This example is symptomatic of the issue that I had with ‘The Affinity Bridge’; namely that George Mann decides to sidestep everything slightly outlandish that he’s put in the book (to make it great) in order to concentrate on the more mundane areas of the plot. There are just enough elements of steampunk for the book to fit in the subgenre but certainly not enough to make it feel like the steampunk book it purports to be. I came away with the feeling that I’d been reading about historical Victorian London with a few extra bits bolted on to make it stand out a little. I’m not saying that Mann had to really over egg the cake but a little more flavour could have made all the difference here. When the robots and automatons finally attack, Mann proves that he can write an exciting scene to set pulses racing but it just left me thinking, “Why haven’t you done this some more...?” Same deal with the big revelation right at the end. Although it has been done before, the evil plan of Mann’s villains is dressed up superbly and makes for a fine read right at the end of the book. The problem I had with it though is that the outlandishness here is completely at odds with the more mundane London that Mann has painted earlier. The two pieces didn’t quite gel and that made the story stumble when it should have soared...

As I mentioned earlier, what you’re left with is a detective story that does its job well enough but isn’t as eye catching as the subject matter could have made it if it had been properly employed. I will be back for ‘The Osiris Ritual’ though, purely because of the relationship gradually building up between Newbury and Hobbes as well as the characters themselves. Both are ‘pleasingly pulp’ and worth following, even though I’m not sure I’ll ever forgive Mann for the ease with which Newbury escapes the aftermath of a lethal situation. If you’ve read ‘The Affinity Bridge’ then you’ll know what I’m talking about...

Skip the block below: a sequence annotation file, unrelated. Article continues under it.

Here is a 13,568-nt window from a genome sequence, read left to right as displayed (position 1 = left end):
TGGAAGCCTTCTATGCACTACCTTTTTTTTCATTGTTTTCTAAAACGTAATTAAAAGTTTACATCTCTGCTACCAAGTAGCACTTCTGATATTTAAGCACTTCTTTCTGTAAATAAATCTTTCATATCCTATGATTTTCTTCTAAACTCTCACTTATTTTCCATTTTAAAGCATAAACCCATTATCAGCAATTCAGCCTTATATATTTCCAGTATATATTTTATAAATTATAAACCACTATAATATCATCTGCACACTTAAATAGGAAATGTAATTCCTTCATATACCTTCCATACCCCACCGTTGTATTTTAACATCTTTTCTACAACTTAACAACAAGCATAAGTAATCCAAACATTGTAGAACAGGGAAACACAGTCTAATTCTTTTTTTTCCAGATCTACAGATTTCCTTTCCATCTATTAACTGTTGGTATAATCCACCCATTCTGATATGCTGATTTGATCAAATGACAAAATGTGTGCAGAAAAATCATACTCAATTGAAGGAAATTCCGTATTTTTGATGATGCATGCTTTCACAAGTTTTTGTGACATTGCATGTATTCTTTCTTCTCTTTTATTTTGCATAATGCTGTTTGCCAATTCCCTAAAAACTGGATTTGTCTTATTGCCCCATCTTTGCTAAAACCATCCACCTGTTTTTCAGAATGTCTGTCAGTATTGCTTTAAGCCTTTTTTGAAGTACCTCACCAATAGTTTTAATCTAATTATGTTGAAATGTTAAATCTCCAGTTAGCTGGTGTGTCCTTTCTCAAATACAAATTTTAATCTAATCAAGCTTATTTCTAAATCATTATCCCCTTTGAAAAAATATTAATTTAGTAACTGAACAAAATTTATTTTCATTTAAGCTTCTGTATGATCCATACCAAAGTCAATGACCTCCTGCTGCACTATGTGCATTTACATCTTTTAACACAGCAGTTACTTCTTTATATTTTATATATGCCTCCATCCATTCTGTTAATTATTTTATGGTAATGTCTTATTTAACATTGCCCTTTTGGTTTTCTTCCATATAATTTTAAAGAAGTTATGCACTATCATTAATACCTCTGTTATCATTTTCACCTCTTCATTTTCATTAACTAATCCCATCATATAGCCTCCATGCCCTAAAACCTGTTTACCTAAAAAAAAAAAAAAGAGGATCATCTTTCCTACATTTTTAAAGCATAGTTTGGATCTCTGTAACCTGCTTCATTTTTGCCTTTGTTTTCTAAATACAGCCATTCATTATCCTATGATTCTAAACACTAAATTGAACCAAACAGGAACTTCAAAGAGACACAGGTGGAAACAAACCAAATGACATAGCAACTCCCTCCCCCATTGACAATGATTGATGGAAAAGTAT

It’s the characters that will have me back for the next instalment and I’m hoping that the world building elements of ‘The Osiris Ritual’ will be of a higher standard than they were this time round. ‘The Affinity Bridge’ is a novel that promises much and then only delivers half of it...

Six out of Ten

5 comments:

Niall Alexander said...

Oh...

Damn it all. I've been eyeing up this series for ages, too.

Megan said...

I've read a few books like this lately, that promise much and deliver little of it. It's damn annoying is what it is.

Graeme Flory said...

Niall - Don't let me put you off! There's enough here for me to give 'The Osiris Ritual' a go although the anticipation has dimmed somewhat...

Megan - I'm right there with you!

Stefan Fergus said...

I've been hearing mixed things about Mann's books - some say great inventiveness, but poor delivery/execution.

I guess I shall just wait a little longer to get to this series.

Arsyn said...

Agreed, Mann's delivery of the story does find itself lacking any deep spark but I found the characters and the dialogue to make up for that. At least enough to still enjoy the book and even to check out "The Osiris Ritual". This is easily one of those light and fun reads.